The revelations about the use of torture as an interrogation “technique” have churned many stomachs in the last two weeks. We knew it was bad. We knew it was reprehensible. Now we know more.
Astonishingly, there is still “debate” about the “effectiveness” of torture. Torture’s presumed benefits are altogether beside the point, which is that torture is illegal and morally reprehensible in the extreme.
There are those who claim that the call for investigations and prosecutions is “liberals pushing for retribution.” A vindictive desire for retribution (among other things) was what led to torture. This is not a question of policy differences, as—incredibly—some claim. Rather, it is a question of justice and the restoration of the Rule of Law.
As Ali Soufan said in the New York Times on Wednesday, “This should not be a partisan matter, because it is in our national security interest to regain our position as the world’s foremost defenders of human rights.” And as others have said, it is not a question of right vs. left but of right vs. wrong. In his column today, Paul Krugman wrote, “Never before have our leaders so utterly betrayed everything our nation stands for. 'This government does not torture people,' declared former President Bush, but it did, and all the world knows it."
The United States is a very, very powerful nation. We have the responsibility to use that power wisely, not only for the good of our own people but also for the good of the world and the planet. The use of torture is a horrendous abuse of that power. At our best we have been a defender of human rights, and here we are blatantly violating human rights in one of the most atrocious ways imaginable. We have lost our moral footing and any moral authority we may once have had. We as a nation cannot ever defend human rights with any credibility until we fix this. If we do not pursue justice—however politically inconvenient that pursuit may be—we have no hope of regaining whatever moral standing we once had.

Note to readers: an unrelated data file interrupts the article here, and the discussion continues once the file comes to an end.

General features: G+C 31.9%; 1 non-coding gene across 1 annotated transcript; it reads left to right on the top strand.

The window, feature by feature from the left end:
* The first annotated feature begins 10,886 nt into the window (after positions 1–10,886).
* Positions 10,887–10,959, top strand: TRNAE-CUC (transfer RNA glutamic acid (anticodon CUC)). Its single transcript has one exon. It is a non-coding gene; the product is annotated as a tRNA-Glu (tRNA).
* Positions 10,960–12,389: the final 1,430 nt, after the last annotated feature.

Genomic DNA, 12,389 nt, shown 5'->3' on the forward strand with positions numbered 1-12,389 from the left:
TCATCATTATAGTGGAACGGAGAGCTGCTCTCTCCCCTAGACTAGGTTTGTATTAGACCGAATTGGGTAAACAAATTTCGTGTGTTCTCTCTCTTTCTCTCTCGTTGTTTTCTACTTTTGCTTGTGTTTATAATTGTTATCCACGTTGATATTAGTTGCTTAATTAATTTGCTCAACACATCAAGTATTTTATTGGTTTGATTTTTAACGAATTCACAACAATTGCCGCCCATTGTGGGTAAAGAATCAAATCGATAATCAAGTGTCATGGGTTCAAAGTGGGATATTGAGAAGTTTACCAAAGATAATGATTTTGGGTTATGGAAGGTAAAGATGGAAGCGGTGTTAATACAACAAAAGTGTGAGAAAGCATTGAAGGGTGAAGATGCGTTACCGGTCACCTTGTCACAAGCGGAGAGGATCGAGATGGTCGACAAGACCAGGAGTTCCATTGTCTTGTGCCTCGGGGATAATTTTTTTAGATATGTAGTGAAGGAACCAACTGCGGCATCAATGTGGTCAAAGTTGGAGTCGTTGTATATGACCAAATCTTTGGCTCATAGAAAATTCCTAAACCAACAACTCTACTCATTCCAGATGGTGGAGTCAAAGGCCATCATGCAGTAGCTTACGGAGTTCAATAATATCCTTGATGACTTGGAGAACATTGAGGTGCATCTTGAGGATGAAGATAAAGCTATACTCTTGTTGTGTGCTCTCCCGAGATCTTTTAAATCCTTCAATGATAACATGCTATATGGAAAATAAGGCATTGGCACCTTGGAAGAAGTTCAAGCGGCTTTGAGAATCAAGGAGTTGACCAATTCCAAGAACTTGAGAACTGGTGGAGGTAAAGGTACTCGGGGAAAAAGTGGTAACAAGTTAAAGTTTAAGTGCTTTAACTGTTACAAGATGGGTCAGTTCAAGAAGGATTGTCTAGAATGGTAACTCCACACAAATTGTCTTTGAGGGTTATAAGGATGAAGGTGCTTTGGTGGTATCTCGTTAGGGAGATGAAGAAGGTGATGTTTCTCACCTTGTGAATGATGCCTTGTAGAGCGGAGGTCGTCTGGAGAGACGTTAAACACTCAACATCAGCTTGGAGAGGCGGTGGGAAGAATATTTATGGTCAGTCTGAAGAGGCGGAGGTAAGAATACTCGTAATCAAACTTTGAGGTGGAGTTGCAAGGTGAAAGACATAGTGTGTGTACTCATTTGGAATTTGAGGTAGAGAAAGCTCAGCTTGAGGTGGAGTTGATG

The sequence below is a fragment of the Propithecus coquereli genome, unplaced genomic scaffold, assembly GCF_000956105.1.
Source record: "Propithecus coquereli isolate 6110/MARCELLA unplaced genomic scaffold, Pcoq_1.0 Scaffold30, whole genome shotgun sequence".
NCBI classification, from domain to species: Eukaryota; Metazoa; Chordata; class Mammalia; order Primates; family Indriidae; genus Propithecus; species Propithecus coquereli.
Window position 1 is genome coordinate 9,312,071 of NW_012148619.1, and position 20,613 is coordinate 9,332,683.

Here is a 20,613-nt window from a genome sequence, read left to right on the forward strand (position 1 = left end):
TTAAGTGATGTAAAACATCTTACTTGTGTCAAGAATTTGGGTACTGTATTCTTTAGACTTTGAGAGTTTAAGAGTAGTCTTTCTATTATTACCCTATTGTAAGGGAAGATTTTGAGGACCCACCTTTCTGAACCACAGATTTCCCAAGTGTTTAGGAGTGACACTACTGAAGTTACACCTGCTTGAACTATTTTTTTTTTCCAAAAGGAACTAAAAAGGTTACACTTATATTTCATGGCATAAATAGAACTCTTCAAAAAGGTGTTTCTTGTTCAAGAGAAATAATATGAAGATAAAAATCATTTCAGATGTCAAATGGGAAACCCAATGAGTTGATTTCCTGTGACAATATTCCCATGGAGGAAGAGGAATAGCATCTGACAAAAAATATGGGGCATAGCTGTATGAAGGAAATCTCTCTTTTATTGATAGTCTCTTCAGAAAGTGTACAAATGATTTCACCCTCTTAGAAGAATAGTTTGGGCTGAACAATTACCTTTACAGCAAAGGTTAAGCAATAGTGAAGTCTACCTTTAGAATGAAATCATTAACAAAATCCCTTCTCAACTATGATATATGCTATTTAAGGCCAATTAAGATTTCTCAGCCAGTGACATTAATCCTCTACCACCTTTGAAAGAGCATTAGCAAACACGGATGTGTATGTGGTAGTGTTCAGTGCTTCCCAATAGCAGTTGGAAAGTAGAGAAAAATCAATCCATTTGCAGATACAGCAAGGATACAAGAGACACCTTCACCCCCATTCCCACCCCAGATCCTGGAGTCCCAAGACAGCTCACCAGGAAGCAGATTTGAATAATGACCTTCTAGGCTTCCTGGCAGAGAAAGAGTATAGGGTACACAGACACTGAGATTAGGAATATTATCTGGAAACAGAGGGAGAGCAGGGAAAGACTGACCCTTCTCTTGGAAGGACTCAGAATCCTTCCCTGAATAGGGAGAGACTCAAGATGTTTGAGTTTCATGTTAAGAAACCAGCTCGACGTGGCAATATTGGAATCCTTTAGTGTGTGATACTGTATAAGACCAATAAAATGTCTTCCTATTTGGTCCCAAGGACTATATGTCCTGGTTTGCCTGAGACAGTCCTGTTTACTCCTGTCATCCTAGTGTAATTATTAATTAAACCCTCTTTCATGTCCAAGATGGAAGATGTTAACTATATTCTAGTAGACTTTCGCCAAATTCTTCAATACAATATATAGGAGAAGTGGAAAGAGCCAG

We have all been debased by the sanctioning of torture, but none more so than those who had to work in the environments where it was practiced. Kayla Williams, a sergeant in a military intelligence company of the 101st Airborne Division, poignantly asks, What does the act of torture do to those who commit it?
Williams cites the 1971 Stanford Prison Experiment, in which participants were randomly assigned roles as prisoners and guards. What we learned from that unhappy experiment is that human beings are profoundly susceptible to an environment in which the powerful abuse the powerless. In a 2004 editorial, after the initial release of photos of tortured detainees in Abu Ghraib, Philip G. Zimbardo, author of the Stanford Prison Experiment, queried, “Should these few Army reservists be blamed as the ‘bad apples’ in a good barrel of American soldiers, as our leaders have characterized them? Or are they the once-good apples soured and corrupted by an evil barrel?”
The “once-good apples” may have been the perpetrators of torture, assured by their superior officers that what they were doing was okay, but they are also the victims of those who exposed them to this extraordinary evil. We sent our daughters and sons, sisters and brothers into this morass. They went on our behalf. As scarring as war itself is, the experience of participating in the torture of fellow human beings is much worse.
In 2003, Alyssa Peterson, one of the first female soldiers to die in Iraq, ended her own life a few days after she refused to participate in interrogations involving torture. Kayla Williams, who served with Peterson, reflected: "It [being required to participate in interrogations involving torture] made me think, what are we as humans, that we do this to each other? It made me question my humanity and the humanity of all Americans. It was difficult, and to this day I can no longer think I am a really good person and will do the right thing in the right situation."
Those who serve our country in the military should never be exposed to such anguish and moral torment. Nor should they be further endangered because our enemies, knowing that we torture prisoners, are then that much more likely to torture captured members of the U.S. military.
Those who corrupted the barrel are the ones who should be prosecuted. Those who were forced into that evil barrel deserve our compassion, prayers, and support. Beyond the questions of legality and prosecutions are the questions of how these individuals can recover from the grave evil that befell them in their service to our country, an evil wrought not by our enemies but by our leaders. The first steps in that recovery may well involve investigations and prosecutions of those who corrupted the barrel.